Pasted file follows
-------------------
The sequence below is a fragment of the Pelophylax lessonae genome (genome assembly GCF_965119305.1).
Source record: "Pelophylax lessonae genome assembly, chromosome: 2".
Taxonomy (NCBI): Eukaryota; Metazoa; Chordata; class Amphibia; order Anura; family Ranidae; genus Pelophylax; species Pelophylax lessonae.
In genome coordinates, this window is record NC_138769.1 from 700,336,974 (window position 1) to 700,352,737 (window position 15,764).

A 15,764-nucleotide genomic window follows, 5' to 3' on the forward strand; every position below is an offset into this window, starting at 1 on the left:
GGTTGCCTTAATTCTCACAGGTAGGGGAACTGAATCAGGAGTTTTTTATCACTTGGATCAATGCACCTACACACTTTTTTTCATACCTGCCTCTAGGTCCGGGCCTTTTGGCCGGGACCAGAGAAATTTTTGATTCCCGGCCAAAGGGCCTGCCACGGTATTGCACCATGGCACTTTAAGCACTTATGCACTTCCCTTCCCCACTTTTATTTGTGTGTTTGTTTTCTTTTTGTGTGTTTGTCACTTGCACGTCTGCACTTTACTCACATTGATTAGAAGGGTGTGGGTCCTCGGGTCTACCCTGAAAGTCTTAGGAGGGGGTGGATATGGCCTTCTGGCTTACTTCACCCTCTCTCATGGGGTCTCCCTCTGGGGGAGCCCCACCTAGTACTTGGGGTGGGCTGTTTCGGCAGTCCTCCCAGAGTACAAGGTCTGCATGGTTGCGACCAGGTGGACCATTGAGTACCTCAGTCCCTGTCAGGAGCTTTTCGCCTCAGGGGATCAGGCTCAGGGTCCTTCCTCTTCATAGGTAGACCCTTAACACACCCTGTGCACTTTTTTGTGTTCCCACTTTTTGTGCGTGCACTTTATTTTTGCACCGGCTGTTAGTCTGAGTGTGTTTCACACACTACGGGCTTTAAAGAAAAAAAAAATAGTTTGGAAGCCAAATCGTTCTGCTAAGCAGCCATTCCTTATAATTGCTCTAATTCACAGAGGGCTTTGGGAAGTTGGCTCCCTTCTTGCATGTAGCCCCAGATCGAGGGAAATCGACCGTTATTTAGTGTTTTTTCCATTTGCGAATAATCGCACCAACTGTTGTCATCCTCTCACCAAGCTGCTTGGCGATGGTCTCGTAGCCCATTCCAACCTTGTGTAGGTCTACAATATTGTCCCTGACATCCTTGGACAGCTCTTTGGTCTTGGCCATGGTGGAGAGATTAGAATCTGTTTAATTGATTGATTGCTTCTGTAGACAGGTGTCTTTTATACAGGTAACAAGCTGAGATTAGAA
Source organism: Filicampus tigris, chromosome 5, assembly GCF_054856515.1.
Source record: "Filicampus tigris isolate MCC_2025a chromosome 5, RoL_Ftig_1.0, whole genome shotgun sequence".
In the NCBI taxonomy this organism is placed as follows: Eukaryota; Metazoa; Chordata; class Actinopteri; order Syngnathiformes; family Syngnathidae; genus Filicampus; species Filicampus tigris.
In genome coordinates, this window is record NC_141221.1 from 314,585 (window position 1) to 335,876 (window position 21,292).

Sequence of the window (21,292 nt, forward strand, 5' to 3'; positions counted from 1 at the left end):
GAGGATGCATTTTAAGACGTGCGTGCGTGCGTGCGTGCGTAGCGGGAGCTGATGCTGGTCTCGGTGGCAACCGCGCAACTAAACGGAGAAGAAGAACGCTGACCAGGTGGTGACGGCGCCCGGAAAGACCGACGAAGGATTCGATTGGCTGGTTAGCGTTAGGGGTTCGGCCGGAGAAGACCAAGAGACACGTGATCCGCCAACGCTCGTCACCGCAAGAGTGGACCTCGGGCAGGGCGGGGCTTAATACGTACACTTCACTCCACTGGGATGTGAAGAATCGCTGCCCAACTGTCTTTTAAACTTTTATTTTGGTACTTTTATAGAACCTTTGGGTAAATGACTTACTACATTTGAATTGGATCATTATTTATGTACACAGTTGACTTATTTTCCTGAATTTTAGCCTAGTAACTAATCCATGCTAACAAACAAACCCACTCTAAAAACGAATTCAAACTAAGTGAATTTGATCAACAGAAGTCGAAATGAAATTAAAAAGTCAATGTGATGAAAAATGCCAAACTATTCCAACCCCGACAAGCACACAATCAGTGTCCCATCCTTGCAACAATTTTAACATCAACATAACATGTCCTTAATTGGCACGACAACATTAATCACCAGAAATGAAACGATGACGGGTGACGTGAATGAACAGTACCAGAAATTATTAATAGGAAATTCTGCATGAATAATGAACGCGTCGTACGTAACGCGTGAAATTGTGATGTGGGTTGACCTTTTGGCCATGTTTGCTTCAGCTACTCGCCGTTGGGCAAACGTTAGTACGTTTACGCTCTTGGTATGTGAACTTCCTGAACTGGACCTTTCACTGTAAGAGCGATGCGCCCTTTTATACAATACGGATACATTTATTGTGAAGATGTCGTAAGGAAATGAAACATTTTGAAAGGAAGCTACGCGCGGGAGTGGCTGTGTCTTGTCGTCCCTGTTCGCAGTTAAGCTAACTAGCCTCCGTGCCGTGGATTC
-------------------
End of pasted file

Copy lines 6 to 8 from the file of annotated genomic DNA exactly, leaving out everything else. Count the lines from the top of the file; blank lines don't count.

GGTTGCCTTAATTCTCACAGGTAGGGGAACTGAATCAGGAGTTTTTTATCACTTGGATCAATGCACCTACACACTTTTTTTCATACCTGCCTCTAGGTCCGGGCCTTTTGGCCGGGACCAGAGAAATTTTTGATTCCCGGCCAAAGGGCCTGCCACGGTATTGCACCATGGCACTTTAAGCACTTATGCACTTCCCTTCCCCACTTTTATTTGTGTGTTTGTTTTCTTTTTGTGTGTTTGTCACTTGCACGTCTGCACTTTACTCACATTGATTAGAAGGGTGTGGGTCCTCGGGTCTACCCTGAAAGTCTTAGGAGGGGGTGGATATGGCCTTCTGGCTTACTTCACCCTCTCTCATGGGGTCTCCCTCTGGGGGAGCCCCACCTAGTACTTGGGGTGGGCTGTTTCGGCAGTCCTCCCAGAGTACAAGGTCTGCATGGTTGCGACCAGGTGGACCATTGAGTACCTCAGTCCCTGTCAGGAGCTTTTCGCCTCAGGGGATCAGGCTCAGGGTCCTTCCTCTTCATAGGTAGACCCTTAACACACCCTGTGCACTTTTTTGTGTTCCCACTTTTTGTGCGTGCACTTTATTTTTGCACCGGCTGTTAGTCTGAGTGTGTTTCACACACTACGGGCTTTAAAGAAAAAAAAAATAGTTTGGAAGCCAAATCGTTCTGCTAAGCAGCCATTCCTTATAATTGCTCTAATTCACAGAGGGCTTTGGGAAGTTGGCTCCCTTCTTGCATGTAGCCCCAGATCGAGGGAAATCGACCGTTATTTAGTGTTTTTTCCATTTGCGAATAATCGCACCAACTGTTGTCATCCTCTCACCAAGCTGCTTGGCGATGGTCTCGTAGCCCATTCCAACCTTGTGTAGGTCTACAATATTGTCCCTGACATCCTTGGACAGCTCTTTGGTCTTGGCCATGGTGGAGAGATTAGAATCTGTTTAATTGATTGATTGCTTCTGTAGACAGGTGTCTTTTATACAGGTAACAAGCTGAGATTAGAA
Source organism: Filicampus tigris, chromosome 5, assembly GCF_054856515.1.
Source record: "Filicampus tigris isolate MCC_2025a chromosome 5, RoL_Ftig_1.0, whole genome shotgun sequence".